How I Met Kevin
My life intersected with Kevin Hogan’s in July of 2007 when he enrolled in North St. YouthBuild, a GED and construction training program where I was the director. Kevin (and 377 other students) dropped out of Beaumont High School the year before, contributing to the school’s abysmal 37.8% graduation rate. He came into YouthBuild with a 6th grade reading level and was the class clown, constantly getting in trouble for slacking off and distracting others with his antics. He was also a pretty amazing athlete.
Being the program director at YouthBuild is the hardest thing I’ve ever done. It definitely left a mark on me — I don’t know if it’s a scar or a beauty mark. I’m used to achieving success proportional to my effort. YouthBuild continues to haunt me because I poured everything I had into it, and I’m not sure if it made a difference. Was it worth it? I don’t know.
Of the 47 students accepted into the program, the only one who was there on very the first day and the very last day was Kevin Hogan. I still find that amazing. He got kicked out of YouthBuild at the end of November after being sent home six times for being disruptive or not participating, but we later let him back in until the program concluded in June.
Tonz ‘O’ Gunz
Tons o’ guns, everybody’s getting strapped
Tons o’ guns, got to watch the way you act
Tons o’ guns, real easy to get
Tons o’ guns, bringing nothing but death
— Gang Starr, “Tonz ‘O’ Gunz”
The incident that paralyzed Kevin from the waist down wasn’t the first time he’d been shot. A week after he returned to YouthBuild in March of 2008, he was accidentally shot in the back by a ricocheting sawed-off shotgun blast in the basement of his stepbrother’s apartment. He came to class the next day as though nothing happened and showed me the shrapnel embedded in his back.
The last time I saw Kevin before he wound up in a wheelchair was at a YouthBuild reunion on September 18, 2010. By that time, he had an 11-week-old baby boy. He was one of the few students who showed up to the reunion and was the most excited about it. Afterwards, I gave him a ride home to his house on Natural Bridge.
A month later, he was shot in the back on the front steps of that same house. There were five murders and 30 armed robberies in The Greater Ville in 2010. It was tied that year with the adjacent JeffVanderLou neighborhood for the most aggravated assaults with guns: 114.
The title comes from Kevin’s comment about his friend Slim who survived being shot 13 times. He echoes that sentiment at the end of the video while talking about fatherhood: “I’m gonna be there for mine… just gotta stay there.” To me, it underscores the importance of sticking around in an environment where people are prone to walking out or dying unexpectedly.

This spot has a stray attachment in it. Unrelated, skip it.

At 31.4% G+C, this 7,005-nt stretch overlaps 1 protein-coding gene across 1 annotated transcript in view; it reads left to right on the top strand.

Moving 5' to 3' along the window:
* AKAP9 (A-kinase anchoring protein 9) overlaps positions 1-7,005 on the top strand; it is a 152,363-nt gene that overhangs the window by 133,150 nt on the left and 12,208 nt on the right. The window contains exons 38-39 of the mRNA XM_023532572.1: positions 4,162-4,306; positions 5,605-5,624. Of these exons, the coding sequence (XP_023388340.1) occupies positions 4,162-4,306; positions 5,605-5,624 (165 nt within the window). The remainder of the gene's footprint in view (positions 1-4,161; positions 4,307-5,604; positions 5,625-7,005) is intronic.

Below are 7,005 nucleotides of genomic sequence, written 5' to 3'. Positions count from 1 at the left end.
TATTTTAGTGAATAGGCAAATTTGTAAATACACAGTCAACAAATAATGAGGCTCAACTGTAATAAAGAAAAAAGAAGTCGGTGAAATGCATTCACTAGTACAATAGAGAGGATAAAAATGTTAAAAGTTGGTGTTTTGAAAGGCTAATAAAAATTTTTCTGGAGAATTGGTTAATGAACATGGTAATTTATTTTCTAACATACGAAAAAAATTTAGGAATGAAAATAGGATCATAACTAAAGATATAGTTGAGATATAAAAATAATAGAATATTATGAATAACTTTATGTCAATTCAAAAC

Kevin could have been killed, but he wasn’t. He’s still here. And I’m still here, too. To the extent that my time at YouthBuild adds up to anything, it’s going to be the result of continuing to be involved in some students’ lives on at least some level over the long haul.
Pervasive violence has lost its shock value for Kevin. He casually lists his relatives and friends who have been shot as though his experience is nothing out of the ordinary. It’s amazing what people can get used to as being normal.
Kevin seems to inhabit another world, and yet I don’t know how you can live in the city of St. Louis and not feel connected to it in some way. And if you feel connected to it, you’re obligated to do something about it.
Besides physical proximity, there are other connections between Kevin’s world and mine. We both have sons. Listening to Kevin talk about Kevion, I’m struck by the nearly universal (if sometime unfounded) hope that somehow things will be better for the next generation, balanced with a dad’s fear that he can’t keep the bad things away.
Kevin’s story brings together a lot of big issues, including violence, education, race, poverty and fatherhood. Hopefully, it will spark some constructive conversations.
Where is the line between personal responsibility and the institutional realities someone is born into? How much of a person’s life is in his control? What are the limits of free will? What would I do in Kevin’s situation? I don’t know.
There’s a tired old debate in which both sides are a little bit right and both sides are wrong. On the one hand, conservatives say that people should pull themselves up by their own bootstraps, and if they fail to do that, they get what they deserve because their lot in life is all up to them. Dr. King’s response still stands: “It’s all right to tell a man to lift himself by his own bootstraps, but it is cruel jest to say to a bootless man that he ought to lift himself by his own bootstraps.” On the other hand, liberals claim that if the disadvantaged just had access to the right social programs, they’d jump at the opportunity to improve their lives. Sometimes, this comes with an undertone of rescuing the noble savages because they’re powerless to help themselves. From what I saw at YouthBuild, many people have an almost unlimited capacity to work against their own best interests and keep hurting themselves again and again even when they’re surrounded with wraparound services. My take is that we need to have programs like YouthBuild available so that when people decide to change, they’re there to help. Frustratingly, you can’t change people who don’t want to change, though.
It’s not often that you get to hear from people like Kevin Hogan in their own words in the media or even on YouTube. My goal with this little video is to interest someone with better videography skills to do a longer treatment to tell Kevin’s story and the stories of other YouthBuild students and people involved with similar programs in St. Louis. I can help arrange interviews. Contact me at firstname.lastname@example.org if you want to put a face on the news reports.